7 thoughts on “Twitter Should Cut The SMS Cord

  1. The argument is going to go on and on – on the one hand we have the obvious benefits of advancing the site in accordance with the available technology but then we have the desire to not alienate those in the developing world where smartphones are not prevalent or restrict those who have gotten used to specific ways of working.

    When Dick Costolo is saying that Twitter want to unify the experience it does make you wonder if they will be aiming for the lowest common denominator or if they will be using a core experience and then tailoring additional functionality to the method of access employed.


    1. My thinking was that SMS is a very limited platform, so you can provide a subset of functionality there. Obviously SMS will miss the metadata, but that is no reason to not provide it in other places. Costolo has to focus on revenue, but it just feels like they are limiting themselves by not moving forward. And where are the annotations???


  2. Not sure what the structure of data fields in Twitter’s API would look like if URLs were to be moved out of the 140 character field. With L.L SLDs becoming popular (as IDNs) on top of the existing shift to LL/NN SLDs, the maximum number of new data fields needed to accommodate links would not be insignificant even if total field length was capped at an equivalent of 140 characters.

    Please correct me if I’m wrong, but it seems as if there is more of a revenue driver behind the current arrangement than a legacy technical issue. Twitter is now in a position to monetize analytics, which it could not do if it shed its wrapper system.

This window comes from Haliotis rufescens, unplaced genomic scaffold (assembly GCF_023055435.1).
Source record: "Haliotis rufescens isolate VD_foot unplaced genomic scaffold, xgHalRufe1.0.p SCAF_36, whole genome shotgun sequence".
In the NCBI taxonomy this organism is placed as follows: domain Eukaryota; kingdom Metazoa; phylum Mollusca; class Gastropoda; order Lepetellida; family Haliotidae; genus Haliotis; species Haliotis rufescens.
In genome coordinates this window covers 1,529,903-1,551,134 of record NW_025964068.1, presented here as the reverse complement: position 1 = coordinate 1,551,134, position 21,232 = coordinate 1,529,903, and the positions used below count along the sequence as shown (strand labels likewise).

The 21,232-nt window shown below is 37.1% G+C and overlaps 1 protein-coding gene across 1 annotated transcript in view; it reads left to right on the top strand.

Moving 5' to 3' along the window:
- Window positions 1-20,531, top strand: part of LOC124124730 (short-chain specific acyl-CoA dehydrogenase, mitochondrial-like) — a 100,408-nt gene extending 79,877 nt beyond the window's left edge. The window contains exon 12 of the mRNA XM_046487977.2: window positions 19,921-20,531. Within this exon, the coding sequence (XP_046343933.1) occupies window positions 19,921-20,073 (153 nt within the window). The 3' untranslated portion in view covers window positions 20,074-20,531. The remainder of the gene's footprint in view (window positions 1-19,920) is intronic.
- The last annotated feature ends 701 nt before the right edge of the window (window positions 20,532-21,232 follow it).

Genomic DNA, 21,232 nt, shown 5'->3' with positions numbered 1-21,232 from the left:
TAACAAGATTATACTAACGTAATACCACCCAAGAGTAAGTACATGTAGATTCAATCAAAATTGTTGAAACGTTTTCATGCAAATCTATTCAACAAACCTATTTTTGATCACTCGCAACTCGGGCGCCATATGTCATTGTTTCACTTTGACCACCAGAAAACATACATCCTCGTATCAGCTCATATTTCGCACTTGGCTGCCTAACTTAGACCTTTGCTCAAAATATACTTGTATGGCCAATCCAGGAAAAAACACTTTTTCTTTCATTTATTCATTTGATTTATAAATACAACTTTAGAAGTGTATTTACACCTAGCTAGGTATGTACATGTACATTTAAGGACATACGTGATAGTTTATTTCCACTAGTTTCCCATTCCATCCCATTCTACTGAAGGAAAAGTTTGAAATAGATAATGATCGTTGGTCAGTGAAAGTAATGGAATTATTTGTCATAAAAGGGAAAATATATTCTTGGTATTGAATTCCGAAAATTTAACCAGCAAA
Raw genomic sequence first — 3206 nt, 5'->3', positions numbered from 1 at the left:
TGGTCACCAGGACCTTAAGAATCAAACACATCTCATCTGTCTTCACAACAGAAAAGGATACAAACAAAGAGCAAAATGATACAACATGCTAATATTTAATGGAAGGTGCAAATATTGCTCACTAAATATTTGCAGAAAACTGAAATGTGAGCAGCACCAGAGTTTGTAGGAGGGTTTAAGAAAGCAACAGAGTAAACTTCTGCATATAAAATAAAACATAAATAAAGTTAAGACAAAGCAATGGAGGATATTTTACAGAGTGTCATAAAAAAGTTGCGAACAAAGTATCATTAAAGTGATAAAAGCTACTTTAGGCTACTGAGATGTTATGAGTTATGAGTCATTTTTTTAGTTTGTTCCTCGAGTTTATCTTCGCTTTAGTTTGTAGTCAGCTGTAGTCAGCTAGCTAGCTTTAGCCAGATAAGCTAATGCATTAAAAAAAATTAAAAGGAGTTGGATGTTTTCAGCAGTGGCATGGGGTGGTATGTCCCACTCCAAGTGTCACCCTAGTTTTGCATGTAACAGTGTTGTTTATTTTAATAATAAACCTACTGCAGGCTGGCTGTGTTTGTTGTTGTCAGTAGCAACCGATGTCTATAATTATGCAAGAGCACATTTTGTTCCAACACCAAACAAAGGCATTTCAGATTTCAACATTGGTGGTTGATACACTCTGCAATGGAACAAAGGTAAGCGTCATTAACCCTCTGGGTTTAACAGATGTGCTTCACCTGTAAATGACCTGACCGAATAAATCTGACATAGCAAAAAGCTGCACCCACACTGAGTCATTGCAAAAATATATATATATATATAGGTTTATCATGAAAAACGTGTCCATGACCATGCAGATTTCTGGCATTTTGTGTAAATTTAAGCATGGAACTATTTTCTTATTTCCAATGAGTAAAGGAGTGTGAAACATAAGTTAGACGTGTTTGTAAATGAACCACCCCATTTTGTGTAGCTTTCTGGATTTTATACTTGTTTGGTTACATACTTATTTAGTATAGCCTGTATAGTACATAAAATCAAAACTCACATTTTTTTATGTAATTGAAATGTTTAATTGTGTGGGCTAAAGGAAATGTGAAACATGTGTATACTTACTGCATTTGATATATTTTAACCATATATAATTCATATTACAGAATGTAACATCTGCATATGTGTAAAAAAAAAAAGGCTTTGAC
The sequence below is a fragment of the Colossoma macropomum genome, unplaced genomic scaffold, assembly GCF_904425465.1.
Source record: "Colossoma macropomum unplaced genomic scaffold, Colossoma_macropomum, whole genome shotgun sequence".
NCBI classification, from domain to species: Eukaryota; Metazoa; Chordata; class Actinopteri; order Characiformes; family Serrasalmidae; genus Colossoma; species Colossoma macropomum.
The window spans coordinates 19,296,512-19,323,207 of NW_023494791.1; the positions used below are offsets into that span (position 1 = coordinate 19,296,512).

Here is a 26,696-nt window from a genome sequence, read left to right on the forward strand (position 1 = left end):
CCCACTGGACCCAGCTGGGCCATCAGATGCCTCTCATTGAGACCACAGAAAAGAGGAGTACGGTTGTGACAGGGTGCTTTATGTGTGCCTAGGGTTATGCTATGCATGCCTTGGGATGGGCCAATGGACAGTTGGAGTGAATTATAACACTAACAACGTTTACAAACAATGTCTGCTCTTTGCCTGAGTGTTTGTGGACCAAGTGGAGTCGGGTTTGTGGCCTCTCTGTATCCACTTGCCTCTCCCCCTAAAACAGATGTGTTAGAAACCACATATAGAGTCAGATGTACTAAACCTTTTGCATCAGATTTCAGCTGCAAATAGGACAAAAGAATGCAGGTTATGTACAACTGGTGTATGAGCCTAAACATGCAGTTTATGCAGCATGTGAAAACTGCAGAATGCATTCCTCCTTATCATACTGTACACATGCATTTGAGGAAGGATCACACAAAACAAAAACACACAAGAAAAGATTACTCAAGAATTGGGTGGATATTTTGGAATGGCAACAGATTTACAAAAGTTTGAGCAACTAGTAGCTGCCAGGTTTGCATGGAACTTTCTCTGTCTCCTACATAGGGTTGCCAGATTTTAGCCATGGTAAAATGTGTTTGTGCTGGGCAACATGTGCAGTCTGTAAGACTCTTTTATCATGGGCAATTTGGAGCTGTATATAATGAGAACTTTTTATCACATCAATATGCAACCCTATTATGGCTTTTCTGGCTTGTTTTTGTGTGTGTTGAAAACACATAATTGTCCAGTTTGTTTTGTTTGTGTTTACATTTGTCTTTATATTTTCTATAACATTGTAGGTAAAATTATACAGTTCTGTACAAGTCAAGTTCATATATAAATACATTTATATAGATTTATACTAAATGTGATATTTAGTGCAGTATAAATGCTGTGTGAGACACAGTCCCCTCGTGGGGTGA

The debate over lengthening OMB text fields was drifting towards a breach in the 140 limit under some ‘all in’ dent expansion. The question was settled somewhat in the direction of what is proposed above, with an ‘attachment’ allowed to supplement each dent. Broader federation issues aside, have you noticed any disruptions in Twitter as a result of those changes?

    A rough guess would be that conversions (as CTRs) would be higher under Twitter’s existing system than what we’re seeing in OMBs, and that link utilization in Twitter would also be greater — thanks both to the automated nature of the shorter and cultural factors that eschew shortening in denting. In summary, the experience for users and revenue for Twitter is higher under the existing arrangement than it would be under the revisions proposed above.


    1. While I started by complaining about url wrapping, I can understand the reasoning beyond spam control. I am a big fan of the analytics you can gather, and the added value that can come from the knowledge gained from those analytics.

      I can understand the revenue argument up to a point. If you are focused solely on the advertising revenue (promoted accounts/tweets/trends included), then I would agree that there is no benefit to changing what exists. But what if you wanted to look outside of advertising for revenue? Subscriptions to a “pro” account where you can see all of the metadata like urls, media location and other things would be interesting, but that is not possible right now. I have not done market research so I cannot be sure what revenue opportunities they could be missing.


  3. I was at a Twitter Developer Teatime event in London last week and I asked them what happened to annotations.

    Their answer was that last summer, when they were working towards annotations, they had to divert resources to deal with the load from the World Cup, and it never found it’s way back onto the priority list. It is something they would still like to do, but it’s not on the current roadmap.


    1. Part of me is concerned by this, it was a high priority at one time and now it can’t get onto the priority list. I understand the drive towards stability and revenue, but it makes you wonder what goes on in those offices and what they are working on that we don’t know about.


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